They will always count you as their own
Bill McDowell is my second cousin. At least Ancestry.com says so.
It is confusing to weed through the degrees of relationship. He is the grandson of my paternal grandmother’s sister. Bill is the son of Mary Anne Swanton’s sister Elizabeth’s daughter, Marian’s. Basically, our grandmothers were sisters.
Truth be told, I’d only actually met Bill three or four times.
Bill’s parents were friends. They lived on Lee Terrace in East Syracuse at least as long as I’ve been in Central New York.
My parents stayed with them when they brought me to SU for the first time in 1958 and we visited often through the following years. Marian was one of the most gentle people I’d ever met and Jim was a lively Scot with a charming accent who loved golf. He even had child sized golf clubs with which he used to teach my son the game.
Long before I met them, the McDowells were a family to me, among all of the many relatives in the Swanton and Smithwick diaspora, because on 55th Street, around Philomena Smithwick Lowry’s table, the state of the family and all of its members was disseminated and discussed.
We knew by name people who we never met, knew what was happening in their lives. New jobs, births, deaths, marriages, acceptance at college, etc. And, of course the things that we, as children, were not to hear. Like Aunt D’s maybe divorce or someone else’s love of the “grape,” as my Aunt Gen would say.
There were the Calo’s who lived in New Jersey. The Blehl’s, Aunt Minnie’s family, that lived in Brooklyn, more than a bus ride away, various and sundry Swanton’s in and out of favor who had moved out of town. We were also said to be related in some way to Irving Berlin’s Irish wife.
The McDowells were different.
All of the distributed family moved to urban or suburban areas. My Uncle Chris, for instance, moved out on the “Island” to Patchogue which had only recently been built on what were potato fields, but was distinctly suburban. They made excuses for relatives that moved to New Jersey but the McDowells, however, lived in Manlius, or as my Aunt called it, Manulus, on a farm. A farm? You would think that this family had moved to Mars.
I don’t know if they actually lived on a farm. Jim McDowell worked for the phone company and Marian was a homemaker. There is always that little bit of imagination in family stories. Remember that supposed relationship to Mrs. Irving Berlin.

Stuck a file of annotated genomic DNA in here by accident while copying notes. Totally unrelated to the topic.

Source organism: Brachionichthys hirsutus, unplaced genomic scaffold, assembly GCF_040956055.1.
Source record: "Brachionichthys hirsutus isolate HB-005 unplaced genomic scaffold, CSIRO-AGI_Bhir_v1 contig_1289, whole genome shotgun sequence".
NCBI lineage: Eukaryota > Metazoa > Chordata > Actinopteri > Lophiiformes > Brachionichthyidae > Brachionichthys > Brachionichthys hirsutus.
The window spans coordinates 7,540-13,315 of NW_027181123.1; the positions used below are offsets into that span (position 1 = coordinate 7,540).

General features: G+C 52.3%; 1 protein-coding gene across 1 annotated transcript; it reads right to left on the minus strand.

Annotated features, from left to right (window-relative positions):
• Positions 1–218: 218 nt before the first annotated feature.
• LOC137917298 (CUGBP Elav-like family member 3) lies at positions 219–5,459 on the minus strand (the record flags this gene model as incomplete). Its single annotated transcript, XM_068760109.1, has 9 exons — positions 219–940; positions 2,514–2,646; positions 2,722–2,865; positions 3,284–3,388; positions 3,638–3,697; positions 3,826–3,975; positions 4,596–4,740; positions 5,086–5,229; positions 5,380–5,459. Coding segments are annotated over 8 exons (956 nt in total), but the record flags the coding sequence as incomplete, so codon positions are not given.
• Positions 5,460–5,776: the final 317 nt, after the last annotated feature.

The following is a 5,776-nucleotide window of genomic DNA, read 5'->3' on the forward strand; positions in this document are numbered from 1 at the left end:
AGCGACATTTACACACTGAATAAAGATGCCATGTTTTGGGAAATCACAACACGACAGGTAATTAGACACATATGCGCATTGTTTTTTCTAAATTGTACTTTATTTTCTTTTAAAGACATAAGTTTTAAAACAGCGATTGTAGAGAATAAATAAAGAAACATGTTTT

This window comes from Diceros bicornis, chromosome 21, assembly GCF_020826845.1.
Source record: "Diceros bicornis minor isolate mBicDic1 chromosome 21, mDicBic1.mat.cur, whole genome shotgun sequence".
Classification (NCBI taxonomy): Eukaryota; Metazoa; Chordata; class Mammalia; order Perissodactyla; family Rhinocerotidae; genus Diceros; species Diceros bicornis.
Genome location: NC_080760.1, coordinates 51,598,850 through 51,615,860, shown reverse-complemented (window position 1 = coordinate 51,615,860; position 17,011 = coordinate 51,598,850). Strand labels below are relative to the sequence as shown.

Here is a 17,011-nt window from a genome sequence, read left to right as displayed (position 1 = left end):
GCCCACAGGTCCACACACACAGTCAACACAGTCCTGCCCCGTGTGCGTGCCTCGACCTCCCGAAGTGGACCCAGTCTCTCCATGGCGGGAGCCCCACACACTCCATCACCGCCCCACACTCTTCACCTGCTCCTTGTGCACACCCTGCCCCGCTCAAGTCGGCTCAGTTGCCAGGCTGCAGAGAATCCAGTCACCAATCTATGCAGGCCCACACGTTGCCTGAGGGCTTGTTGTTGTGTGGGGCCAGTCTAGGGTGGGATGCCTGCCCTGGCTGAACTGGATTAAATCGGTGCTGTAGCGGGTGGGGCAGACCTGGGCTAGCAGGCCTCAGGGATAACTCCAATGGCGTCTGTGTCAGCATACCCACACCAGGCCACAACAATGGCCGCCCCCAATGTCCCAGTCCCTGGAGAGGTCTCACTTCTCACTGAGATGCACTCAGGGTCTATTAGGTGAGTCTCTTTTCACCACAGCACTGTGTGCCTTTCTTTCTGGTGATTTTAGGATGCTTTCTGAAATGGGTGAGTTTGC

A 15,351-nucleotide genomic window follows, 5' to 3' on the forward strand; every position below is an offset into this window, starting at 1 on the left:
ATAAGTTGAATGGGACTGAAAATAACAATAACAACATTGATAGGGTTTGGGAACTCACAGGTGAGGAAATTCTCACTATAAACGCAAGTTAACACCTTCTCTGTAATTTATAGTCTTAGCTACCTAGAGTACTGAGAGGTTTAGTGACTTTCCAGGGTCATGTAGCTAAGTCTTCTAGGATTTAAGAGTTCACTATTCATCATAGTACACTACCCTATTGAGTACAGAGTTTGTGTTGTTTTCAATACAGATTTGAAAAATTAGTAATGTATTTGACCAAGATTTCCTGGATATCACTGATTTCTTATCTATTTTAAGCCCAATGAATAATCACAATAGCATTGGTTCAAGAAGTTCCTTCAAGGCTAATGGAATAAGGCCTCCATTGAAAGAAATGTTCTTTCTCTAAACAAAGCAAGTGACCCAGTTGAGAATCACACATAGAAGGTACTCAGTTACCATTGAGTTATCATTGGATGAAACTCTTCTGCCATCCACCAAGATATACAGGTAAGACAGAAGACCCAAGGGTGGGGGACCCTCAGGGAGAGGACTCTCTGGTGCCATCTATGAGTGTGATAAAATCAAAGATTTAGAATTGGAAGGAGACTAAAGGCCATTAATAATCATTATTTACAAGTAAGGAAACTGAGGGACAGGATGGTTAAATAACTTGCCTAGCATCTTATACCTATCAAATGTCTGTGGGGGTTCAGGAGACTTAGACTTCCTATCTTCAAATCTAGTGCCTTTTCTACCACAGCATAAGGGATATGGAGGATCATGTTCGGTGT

I do remember a terrible sadness when news came to Brooklyn from Manlius, that Jim and Marian’s oldest boy was killed in an automobile accident. I was still a child myself. I never met the boy, but I felt the pain. We all did. It was family. How could a 16 year old boy die? Unfathomable to my child’s mind.
I knew that the McDowells, the Bill McDowells had moved to Cazenovia. I had only recently discovered that Bill’s daughter Mary was a friend of our daughter, relatives unbeknownst to each. Mary and I planned to get together and visit Bill who was ailing, but other things interfered and we never fulfilled that plan.
Things change in a heartbeat.
Bill died last week.
Just the weekend before, while standing on the sidelines at our grandson’s soccer game, I met the siblings of Bill’s wife, Ann.
What do you call relatives by marriage? Shirt sleeve relatives? I told them about my failed attempt at getting together with Bill. They told me that they had, just the night before, been at his home and that he was well. They were a large family that had welcomed the McDowells, most probably with their version of a kitchen table around which the relatives were measured.
Bill’s funeral mass was on Saturday. St. James church in Cazenovia was full, one of those Irish gatherings where laughter and tears provided the background and theme for the religious celebration of a life.
We were one as the priest said the final prayer: :
“May the angels lead you into paradise may the martyrs come to welcome you and bring you to the holy city, the new and eternal Jerusalem.”
And the Celtic song of farewell left not a dry eye.
I did so wish that I could have been a more meaningful part of that, other than the antiseptic designation of second cousin. I wish that life had not interfered with the connection that I wanted to establish. I wish that my children could gather up all the threads of family that have spread so far and been lost to contemporary memory.
The family that was so close in Brooklyn and its surroundings has scattered to the winds.Where are my cousins, their children and their children’s children? An unweaving of the family’s cloth.
I miss the table at 32 55th Street where family was always the topic of the day. Where distance was no barrier to the weaving of family life, where tradition had applications, where meaning and purpose had cheerleaders and where there were always, always people who would count you as their own.